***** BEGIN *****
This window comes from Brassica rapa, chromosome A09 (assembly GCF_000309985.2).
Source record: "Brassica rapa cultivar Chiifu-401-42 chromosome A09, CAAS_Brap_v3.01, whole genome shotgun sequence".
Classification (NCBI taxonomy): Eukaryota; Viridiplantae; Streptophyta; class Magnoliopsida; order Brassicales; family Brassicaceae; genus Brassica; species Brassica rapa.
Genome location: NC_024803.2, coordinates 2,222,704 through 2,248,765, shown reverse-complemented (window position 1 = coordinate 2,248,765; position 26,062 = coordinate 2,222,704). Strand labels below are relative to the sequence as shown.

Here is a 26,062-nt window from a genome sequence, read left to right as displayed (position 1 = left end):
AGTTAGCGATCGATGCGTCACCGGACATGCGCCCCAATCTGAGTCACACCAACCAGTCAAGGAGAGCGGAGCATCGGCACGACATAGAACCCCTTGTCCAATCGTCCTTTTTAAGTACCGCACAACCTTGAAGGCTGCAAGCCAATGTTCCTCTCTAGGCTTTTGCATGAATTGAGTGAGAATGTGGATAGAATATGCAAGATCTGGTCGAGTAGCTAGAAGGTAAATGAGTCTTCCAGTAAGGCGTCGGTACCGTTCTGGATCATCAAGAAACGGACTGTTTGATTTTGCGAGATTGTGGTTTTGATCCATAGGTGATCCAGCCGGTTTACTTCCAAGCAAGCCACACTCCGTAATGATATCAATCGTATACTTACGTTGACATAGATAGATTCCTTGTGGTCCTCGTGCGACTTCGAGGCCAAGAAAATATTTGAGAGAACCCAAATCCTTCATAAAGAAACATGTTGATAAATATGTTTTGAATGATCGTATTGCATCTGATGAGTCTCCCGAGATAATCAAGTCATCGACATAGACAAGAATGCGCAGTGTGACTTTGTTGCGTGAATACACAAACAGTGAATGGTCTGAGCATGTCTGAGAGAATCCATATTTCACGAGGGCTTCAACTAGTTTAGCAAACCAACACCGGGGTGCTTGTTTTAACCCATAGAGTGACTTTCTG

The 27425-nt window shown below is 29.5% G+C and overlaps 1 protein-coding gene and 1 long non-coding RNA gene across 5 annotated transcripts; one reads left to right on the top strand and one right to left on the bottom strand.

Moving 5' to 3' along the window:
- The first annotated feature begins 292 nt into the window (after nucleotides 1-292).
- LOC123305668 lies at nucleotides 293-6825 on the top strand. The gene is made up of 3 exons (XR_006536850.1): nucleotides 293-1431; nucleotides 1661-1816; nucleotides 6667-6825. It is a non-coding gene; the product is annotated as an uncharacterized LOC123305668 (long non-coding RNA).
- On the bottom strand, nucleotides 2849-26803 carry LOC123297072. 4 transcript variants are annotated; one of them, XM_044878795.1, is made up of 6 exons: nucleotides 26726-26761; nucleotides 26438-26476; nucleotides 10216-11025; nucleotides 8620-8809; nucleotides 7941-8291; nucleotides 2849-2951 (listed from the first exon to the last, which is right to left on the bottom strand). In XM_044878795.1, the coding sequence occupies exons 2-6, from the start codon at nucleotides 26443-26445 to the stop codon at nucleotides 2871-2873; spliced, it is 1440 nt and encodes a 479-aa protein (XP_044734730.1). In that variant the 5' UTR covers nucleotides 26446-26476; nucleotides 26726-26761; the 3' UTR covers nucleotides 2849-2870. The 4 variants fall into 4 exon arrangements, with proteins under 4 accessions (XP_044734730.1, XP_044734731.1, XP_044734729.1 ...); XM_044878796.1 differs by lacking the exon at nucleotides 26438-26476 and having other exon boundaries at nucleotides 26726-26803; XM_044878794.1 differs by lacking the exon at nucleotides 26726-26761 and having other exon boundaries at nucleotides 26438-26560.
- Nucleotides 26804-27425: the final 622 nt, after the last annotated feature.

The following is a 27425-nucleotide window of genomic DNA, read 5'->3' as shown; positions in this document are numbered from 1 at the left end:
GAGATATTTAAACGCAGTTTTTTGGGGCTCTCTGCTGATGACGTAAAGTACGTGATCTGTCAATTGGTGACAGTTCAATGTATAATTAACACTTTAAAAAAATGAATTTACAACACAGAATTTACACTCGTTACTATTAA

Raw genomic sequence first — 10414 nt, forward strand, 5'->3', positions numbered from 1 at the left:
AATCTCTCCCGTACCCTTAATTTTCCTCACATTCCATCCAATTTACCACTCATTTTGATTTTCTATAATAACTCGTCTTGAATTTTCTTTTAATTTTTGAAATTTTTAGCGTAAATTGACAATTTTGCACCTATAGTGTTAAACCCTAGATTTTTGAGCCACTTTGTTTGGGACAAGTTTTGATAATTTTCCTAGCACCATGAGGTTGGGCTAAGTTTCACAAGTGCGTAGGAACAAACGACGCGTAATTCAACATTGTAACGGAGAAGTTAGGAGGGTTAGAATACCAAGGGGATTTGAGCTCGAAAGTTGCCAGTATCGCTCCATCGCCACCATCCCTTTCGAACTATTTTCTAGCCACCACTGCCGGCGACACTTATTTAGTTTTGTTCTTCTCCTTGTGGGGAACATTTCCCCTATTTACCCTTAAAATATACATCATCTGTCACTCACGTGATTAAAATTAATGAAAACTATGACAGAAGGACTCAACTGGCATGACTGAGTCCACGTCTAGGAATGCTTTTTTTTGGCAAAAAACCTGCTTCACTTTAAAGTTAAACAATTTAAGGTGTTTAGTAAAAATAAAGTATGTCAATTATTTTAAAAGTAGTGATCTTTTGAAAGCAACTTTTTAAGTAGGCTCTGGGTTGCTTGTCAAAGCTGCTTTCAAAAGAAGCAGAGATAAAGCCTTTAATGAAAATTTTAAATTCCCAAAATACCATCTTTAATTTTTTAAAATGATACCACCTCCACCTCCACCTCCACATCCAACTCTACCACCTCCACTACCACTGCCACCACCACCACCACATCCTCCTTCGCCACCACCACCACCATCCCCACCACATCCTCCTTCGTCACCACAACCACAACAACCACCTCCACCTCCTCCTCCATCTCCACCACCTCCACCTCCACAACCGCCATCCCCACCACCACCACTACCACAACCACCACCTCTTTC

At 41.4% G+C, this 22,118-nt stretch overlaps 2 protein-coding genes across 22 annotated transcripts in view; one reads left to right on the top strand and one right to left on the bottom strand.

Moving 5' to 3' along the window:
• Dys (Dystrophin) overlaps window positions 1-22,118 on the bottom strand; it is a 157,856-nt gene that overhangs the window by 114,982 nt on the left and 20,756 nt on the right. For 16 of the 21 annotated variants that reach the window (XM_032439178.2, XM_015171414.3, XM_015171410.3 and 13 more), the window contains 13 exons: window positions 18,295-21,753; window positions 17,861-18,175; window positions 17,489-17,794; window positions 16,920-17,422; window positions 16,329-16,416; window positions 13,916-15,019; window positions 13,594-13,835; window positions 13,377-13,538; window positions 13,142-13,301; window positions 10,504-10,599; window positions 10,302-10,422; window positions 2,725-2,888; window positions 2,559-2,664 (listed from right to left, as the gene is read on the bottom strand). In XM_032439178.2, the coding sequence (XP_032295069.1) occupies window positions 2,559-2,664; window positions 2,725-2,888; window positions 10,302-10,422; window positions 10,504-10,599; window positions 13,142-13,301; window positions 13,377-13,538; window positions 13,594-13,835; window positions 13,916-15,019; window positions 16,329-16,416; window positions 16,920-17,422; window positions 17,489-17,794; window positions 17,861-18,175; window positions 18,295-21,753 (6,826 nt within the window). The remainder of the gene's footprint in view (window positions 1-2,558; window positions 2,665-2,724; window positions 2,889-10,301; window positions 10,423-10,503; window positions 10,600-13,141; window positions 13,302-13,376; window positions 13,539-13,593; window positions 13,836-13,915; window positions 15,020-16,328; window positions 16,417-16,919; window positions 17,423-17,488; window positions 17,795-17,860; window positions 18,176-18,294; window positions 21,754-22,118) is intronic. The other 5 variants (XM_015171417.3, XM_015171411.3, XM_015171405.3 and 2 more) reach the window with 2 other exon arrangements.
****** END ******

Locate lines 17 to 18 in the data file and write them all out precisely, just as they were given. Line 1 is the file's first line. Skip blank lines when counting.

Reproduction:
At 41.4% G+C, this 22,118-nt stretch overlaps 2 protein-coding genes across 22 annotated transcripts in view; one reads left to right on the top strand and one right to left on the bottom strand.

Moving 5' to 3' along the window: